I never took ethics in college. I also never planned on attending a conference to hear a talk on ethics. After all, ethics were sort of a base assumption from my perspective and not given much thought beyond large companies having employees sign a code of ethics on some sort of frequency.
In fact, I thought I was attending a talk on decision making, and thus expecting something about decision theory, game theory, maybe psychology. Certainly not ethics. But Tom took something that at first I was like “where is he going with this” to “wow!” I’ll attempt to do it justice, but I can’t promise that I will. To the best of my ability, here’s what I took away:
Aristotle believed that ethics were logically provable. Metaphysics contains all the things we can know about the world. Epistemology is built on that. It’s everything we can derive from what we know about the world. For example, Socrates is a man. All men are mortal, therefore Socrates is mortal. Ethics, Aristotle “promised” were provable with logic. For something like 2400 years, all kinds of philosophers tried to make good on this promise and were unable to. At some point in time, David Hume perhaps, classified metaphysics as “is” statements and ethics as “ought” statements. It was argued that it was impossible to derive an ought statement from an is statement.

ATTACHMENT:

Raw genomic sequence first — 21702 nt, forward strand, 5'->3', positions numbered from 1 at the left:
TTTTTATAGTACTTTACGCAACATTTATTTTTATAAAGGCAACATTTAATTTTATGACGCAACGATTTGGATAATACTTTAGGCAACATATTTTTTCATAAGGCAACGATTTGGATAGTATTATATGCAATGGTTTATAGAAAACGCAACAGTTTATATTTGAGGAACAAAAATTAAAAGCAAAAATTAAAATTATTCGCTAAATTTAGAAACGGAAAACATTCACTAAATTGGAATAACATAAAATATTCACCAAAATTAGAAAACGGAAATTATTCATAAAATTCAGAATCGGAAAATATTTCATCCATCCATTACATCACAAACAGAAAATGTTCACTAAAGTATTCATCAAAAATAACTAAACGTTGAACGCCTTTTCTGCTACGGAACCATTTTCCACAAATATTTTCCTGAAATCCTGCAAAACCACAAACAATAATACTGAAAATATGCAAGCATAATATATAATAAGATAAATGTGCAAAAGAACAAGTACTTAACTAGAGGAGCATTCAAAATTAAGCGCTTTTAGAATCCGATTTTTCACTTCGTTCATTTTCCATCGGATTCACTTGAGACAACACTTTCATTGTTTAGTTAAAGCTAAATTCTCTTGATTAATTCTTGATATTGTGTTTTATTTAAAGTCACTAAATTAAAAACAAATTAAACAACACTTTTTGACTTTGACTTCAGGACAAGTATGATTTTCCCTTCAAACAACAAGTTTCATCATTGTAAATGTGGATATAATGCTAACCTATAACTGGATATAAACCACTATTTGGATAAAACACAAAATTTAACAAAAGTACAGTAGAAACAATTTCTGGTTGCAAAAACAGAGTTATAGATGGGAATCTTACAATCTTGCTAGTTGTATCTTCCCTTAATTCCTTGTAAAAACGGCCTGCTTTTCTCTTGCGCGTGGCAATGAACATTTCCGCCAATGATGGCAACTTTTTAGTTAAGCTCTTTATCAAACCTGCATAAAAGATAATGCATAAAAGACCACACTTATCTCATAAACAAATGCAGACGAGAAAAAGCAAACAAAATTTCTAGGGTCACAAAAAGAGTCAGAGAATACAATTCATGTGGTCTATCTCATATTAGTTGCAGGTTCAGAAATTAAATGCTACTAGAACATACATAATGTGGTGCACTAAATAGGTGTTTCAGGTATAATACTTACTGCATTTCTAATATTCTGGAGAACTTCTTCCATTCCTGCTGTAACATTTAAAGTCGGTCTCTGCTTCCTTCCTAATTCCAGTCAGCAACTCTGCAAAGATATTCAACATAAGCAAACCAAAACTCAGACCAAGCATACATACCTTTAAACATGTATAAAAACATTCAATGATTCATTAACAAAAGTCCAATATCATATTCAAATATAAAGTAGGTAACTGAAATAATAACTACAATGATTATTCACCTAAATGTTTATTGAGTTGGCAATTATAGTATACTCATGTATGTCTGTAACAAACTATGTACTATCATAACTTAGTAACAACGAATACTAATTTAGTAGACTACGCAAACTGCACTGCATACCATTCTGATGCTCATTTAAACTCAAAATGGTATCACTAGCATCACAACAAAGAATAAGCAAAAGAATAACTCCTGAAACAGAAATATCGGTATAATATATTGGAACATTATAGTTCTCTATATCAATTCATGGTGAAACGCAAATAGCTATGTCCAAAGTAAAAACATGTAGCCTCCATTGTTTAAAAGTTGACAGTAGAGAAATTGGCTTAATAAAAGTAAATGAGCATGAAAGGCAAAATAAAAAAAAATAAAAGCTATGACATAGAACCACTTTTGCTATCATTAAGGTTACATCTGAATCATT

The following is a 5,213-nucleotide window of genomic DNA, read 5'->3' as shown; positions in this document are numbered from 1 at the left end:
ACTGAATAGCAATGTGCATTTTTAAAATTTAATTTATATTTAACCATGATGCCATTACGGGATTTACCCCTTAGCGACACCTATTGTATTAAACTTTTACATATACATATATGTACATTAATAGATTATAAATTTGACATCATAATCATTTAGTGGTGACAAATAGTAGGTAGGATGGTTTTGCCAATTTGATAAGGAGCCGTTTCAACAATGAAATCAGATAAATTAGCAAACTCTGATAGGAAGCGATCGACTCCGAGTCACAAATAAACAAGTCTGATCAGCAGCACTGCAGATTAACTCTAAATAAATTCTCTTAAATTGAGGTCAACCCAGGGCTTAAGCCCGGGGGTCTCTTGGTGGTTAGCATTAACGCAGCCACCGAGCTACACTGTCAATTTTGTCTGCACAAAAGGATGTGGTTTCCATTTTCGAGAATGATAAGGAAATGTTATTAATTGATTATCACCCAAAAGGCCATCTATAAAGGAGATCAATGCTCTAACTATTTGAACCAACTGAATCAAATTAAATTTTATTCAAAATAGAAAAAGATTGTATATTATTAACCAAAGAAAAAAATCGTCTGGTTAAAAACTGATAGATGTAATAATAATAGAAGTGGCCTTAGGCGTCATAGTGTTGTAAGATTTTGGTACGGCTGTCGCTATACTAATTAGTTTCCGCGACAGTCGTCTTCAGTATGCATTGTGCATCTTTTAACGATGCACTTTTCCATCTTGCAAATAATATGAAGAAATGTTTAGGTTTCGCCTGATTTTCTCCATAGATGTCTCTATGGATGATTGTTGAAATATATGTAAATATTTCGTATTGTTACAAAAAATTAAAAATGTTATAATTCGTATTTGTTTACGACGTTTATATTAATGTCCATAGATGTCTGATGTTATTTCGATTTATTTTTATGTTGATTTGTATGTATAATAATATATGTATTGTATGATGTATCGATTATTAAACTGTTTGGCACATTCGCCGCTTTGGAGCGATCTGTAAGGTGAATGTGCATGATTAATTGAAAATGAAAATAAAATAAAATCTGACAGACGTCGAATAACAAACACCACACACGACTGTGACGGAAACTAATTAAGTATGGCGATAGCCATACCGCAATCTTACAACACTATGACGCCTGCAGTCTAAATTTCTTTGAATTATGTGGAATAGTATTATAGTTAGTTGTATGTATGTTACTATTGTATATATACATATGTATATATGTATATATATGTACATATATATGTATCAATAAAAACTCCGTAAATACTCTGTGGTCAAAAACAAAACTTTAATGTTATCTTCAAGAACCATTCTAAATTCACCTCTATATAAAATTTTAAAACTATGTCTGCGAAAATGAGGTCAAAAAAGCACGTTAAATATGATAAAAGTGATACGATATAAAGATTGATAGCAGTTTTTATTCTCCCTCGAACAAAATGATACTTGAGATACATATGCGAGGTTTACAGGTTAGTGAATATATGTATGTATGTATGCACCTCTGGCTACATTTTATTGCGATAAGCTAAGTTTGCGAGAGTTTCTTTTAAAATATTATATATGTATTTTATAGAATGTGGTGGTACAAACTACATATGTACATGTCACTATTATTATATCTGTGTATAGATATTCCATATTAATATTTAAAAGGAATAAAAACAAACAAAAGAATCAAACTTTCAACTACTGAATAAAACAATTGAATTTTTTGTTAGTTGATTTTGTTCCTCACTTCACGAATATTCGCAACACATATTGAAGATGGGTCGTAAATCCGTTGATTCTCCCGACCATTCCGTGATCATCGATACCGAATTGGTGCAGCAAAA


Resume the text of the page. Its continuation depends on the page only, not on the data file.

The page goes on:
Along comes Alasdair Macinytre. He argues that if something is defined by its purpose (this is a watch, for example) then the ought statements follow naturally. What ought a watch do? It should tell good time. So, that raises the question, what is the purpose of man?
We go back to Aristotle. Aristotle also created a mechanism for defining things. His definition requires that you group something and then differentiate it. So, a definition for man might be “an animal with the ability to speak.” That’s an is statement, for sure, but by Macintyre’s requirements, it doesn’t define man’s purpose. Macintyre goes on to define man as an animal that practices. Creating practices becomes man’s purpose. A practice is something we attempt to systematically extend. Tennis, for example, is a practice. The current tennis players have extended the sport in new and interesting ways, such that although famous tennis players of yore would recognize the sport they probably couldn’t compete anymore (even if they were young enough) because the sport has been systematically extended.
So, if that’s right, that man is an animal who practices, then for each practice we create, the oughts follow naturally. If you are a software developer and your manager comes to you and says “we need to take three months off this project” what ought you do? Well, first you ought to be honest – cutting the timeline will hurt the quality of my practice. Second, you must be just – quality matters to our customer, and we can’t deliver poor quality. It’s a disservice. And lastly, you must be courageous – go back in there and tell them no!
How many times has one of our employees, by this framework, acted ethically and we viewed it as a problem? Far too many times, I’d guess. The person with ethics, who values his or her practice and whose ought statements are clear can be frustrating. But when viewed through the lens of Tom Demarco’s talk, suddenly what they’re doing makes a lot of sense.